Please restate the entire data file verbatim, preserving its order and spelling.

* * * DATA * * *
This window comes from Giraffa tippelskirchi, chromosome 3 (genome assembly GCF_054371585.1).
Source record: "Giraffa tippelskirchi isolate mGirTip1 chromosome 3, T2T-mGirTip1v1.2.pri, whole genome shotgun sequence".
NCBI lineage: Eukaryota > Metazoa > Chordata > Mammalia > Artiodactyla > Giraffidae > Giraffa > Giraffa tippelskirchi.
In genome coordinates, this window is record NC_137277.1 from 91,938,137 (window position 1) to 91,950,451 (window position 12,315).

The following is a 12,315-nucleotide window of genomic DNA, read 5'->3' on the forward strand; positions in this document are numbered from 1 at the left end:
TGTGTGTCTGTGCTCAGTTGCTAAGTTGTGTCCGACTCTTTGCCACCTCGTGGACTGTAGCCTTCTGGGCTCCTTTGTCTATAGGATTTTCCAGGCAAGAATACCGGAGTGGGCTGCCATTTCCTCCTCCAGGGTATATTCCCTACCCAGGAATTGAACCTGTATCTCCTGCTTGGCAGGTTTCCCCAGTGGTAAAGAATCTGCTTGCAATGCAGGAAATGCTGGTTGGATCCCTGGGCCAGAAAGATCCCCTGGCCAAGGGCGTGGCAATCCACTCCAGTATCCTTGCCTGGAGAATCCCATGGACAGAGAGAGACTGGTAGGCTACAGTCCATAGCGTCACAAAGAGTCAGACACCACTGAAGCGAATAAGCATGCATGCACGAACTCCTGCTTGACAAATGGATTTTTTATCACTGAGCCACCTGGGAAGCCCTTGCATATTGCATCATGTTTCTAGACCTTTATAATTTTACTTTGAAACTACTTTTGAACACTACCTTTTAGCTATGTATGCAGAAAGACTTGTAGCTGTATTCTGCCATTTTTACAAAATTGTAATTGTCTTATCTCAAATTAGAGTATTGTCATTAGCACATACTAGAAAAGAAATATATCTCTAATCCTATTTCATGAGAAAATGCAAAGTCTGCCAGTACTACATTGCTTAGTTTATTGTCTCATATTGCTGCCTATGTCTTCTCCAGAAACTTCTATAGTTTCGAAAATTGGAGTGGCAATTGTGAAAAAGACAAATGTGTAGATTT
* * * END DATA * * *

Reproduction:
This window comes from Giraffa tippelskirchi, chromosome 3 (genome assembly GCF_054371585.1).
Source record: "Giraffa tippelskirchi isolate mGirTip1 chromosome 3, T2T-mGirTip1v1.2.pri, whole genome shotgun sequence".
NCBI lineage: Eukaryota > Metazoa > Chordata > Mammalia > Artiodactyla > Giraffidae > Giraffa > Giraffa tippelskirchi.
In genome coordinates, this window is record NC_137277.1 from 91,938,137 (window position 1) to 91,950,451 (window position 12,315).

The following is a 12,315-nucleotide window of genomic DNA, read 5'->3' on the forward strand; positions in this document are numbered from 1 at the left end:
TGTGTGTCTGTGCTCAGTTGCTAAGTTGTGTCCGACTCTTTGCCACCTCGTGGACTGTAGCCTTCTGGGCTCCTTTGTCTATAGGATTTTCCAGGCAAGAATACCGGAGTGGGCTGCCATTTCCTCCTCCAGGGTATATTCCCTACCCAGGAATTGAACCTGTATCTCCTGCTTGGCAGGTTTCCCCAGTGGTAAAGAATCTGCTTGCAATGCAGGAAATGCTGGTTGGATCCCTGGGCCAGAAAGATCCCCTGGCCAAGGGCGTGGCAATCCACTCCAGTATCCTTGCCTGGAGAATCCCATGGACAGAGAGAGACTGGTAGGCTACAGTCCATAGCGTCACAAAGAGTCAGACACCACTGAAGCGAATAAGCATGCATGCACGAACTCCTGCTTGACAAATGGATTTTTTATCACTGAGCCACCTGGGAAGCCCTTGCATATTGCATCATGTTTCTAGACCTTTATAATTTTACTTTGAAACTACTTTTGAACACTACCTTTTAGCTATGTATGCAGAAAGACTTGTAGCTGTATTCTGCCATTTTTACAAAATTGTAATTGTCTTATCTCAAATTAGAGTATTGTCATTAGCACATACTAGAAAAGAAATATATCTCTAATCCTATTTCATGAGAAAATGCAAAGTCTGCCAGTACTACATTGCTTAGTTTATTGTCTCATATTGCTGCCTATGTCTTCTCCAGAAACTTCTATAGTTTCGAAAATTGGAGTGGCAATTGTGAAAAAGACAAATGTGTAGATTT